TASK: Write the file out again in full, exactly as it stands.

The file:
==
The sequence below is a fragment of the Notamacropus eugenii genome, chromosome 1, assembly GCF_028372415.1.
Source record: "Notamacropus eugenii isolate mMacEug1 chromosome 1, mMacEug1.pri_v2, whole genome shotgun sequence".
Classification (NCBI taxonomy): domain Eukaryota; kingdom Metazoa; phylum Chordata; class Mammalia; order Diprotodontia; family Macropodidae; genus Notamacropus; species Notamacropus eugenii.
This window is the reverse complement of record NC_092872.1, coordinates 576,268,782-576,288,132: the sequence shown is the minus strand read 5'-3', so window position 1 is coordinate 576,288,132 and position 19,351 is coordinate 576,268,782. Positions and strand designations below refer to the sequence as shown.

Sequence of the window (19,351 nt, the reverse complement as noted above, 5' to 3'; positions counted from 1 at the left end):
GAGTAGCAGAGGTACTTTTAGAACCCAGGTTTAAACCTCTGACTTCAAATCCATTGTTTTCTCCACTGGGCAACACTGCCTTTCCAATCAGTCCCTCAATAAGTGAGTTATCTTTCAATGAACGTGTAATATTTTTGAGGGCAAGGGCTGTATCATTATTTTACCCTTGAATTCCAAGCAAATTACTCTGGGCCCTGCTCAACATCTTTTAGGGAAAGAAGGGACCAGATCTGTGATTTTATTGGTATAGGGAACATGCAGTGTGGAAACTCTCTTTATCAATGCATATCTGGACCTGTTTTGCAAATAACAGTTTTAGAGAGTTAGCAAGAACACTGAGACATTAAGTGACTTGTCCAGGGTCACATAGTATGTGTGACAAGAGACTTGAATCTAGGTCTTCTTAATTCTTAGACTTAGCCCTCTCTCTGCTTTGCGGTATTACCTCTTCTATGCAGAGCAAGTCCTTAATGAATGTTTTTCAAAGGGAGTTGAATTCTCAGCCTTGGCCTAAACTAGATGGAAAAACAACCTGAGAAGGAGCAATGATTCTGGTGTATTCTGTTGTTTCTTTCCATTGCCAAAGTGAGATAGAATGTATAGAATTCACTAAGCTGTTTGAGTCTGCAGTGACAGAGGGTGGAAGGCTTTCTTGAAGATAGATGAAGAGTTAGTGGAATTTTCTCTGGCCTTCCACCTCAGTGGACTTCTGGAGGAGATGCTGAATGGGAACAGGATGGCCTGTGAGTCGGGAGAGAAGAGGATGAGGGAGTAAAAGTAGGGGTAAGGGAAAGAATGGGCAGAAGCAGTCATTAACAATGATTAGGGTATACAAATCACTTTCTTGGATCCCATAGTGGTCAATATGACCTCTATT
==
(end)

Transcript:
The sequence below is a fragment of the Notamacropus eugenii genome, chromosome 1, assembly GCF_028372415.1.
Source record: "Notamacropus eugenii isolate mMacEug1 chromosome 1, mMacEug1.pri_v2, whole genome shotgun sequence".
Classification (NCBI taxonomy): domain Eukaryota; kingdom Metazoa; phylum Chordata; class Mammalia; order Diprotodontia; family Macropodidae; genus Notamacropus; species Notamacropus eugenii.
This window is the reverse complement of record NC_092872.1, coordinates 576,268,782-576,288,132: the sequence shown is the minus strand read 5'-3', so window position 1 is coordinate 576,288,132 and position 19,351 is coordinate 576,268,782. Positions and strand designations below refer to the sequence as shown.

Sequence of the window (19,351 nt, the reverse complement as noted above, 5' to 3'; positions counted from 1 at the left end):
GAGTAGCAGAGGTACTTTTAGAACCCAGGTTTAAACCTCTGACTTCAAATCCATTGTTTTCTCCACTGGGCAACACTGCCTTTCCAATCAGTCCCTCAATAAGTGAGTTATCTTTCAATGAACGTGTAATATTTTTGAGGGCAAGGGCTGTATCATTATTTTACCCTTGAATTCCAAGCAAATTACTCTGGGCCCTGCTCAACATCTTTTAGGGAAAGAAGGGACCAGATCTGTGATTTTATTGGTATAGGGAACATGCAGTGTGGAAACTCTCTTTATCAATGCATATCTGGACCTGTTTTGCAAATAACAGTTTTAGAGAGTTAGCAAGAACACTGAGACATTAAGTGACTTGTCCAGGGTCACATAGTATGTGTGACAAGAGACTTGAATCTAGGTCTTCTTAATTCTTAGACTTAGCCCTCTCTCTGCTTTGCGGTATTACCTCTTCTATGCAGAGCAAGTCCTTAATGAATGTTTTTCAAAGGGAGTTGAATTCTCAGCCTTGGCCTAAACTAGATGGAAAAACAACCTGAGAAGGAGCAATGATTCTGGTGTATTCTGTTGTTTCTTTCCATTGCCAAAGTGAGATAGAATGTATAGAATTCACTAAGCTGTTTGAGTCTGCAGTGACAGAGGGTGGAAGGCTTTCTTGAAGATAGATGAAGAGTTAGTGGAATTTTCTCTGGCCTTCCACCTCAGTGGACTTCTGGAGGAGATGCTGAATGGGAACAGGATGGCCTGTGAGTCGGGAGAGAAGAGGATGAGGGAGTAAAAGTAGGGGTAAGGGAAAGAATGGGCAGAAGCAGTCATTAACAATGATTAGGGTATACAAATCACTTTCTTGGATCCCATAGTGGTCAATATGACCTCTATT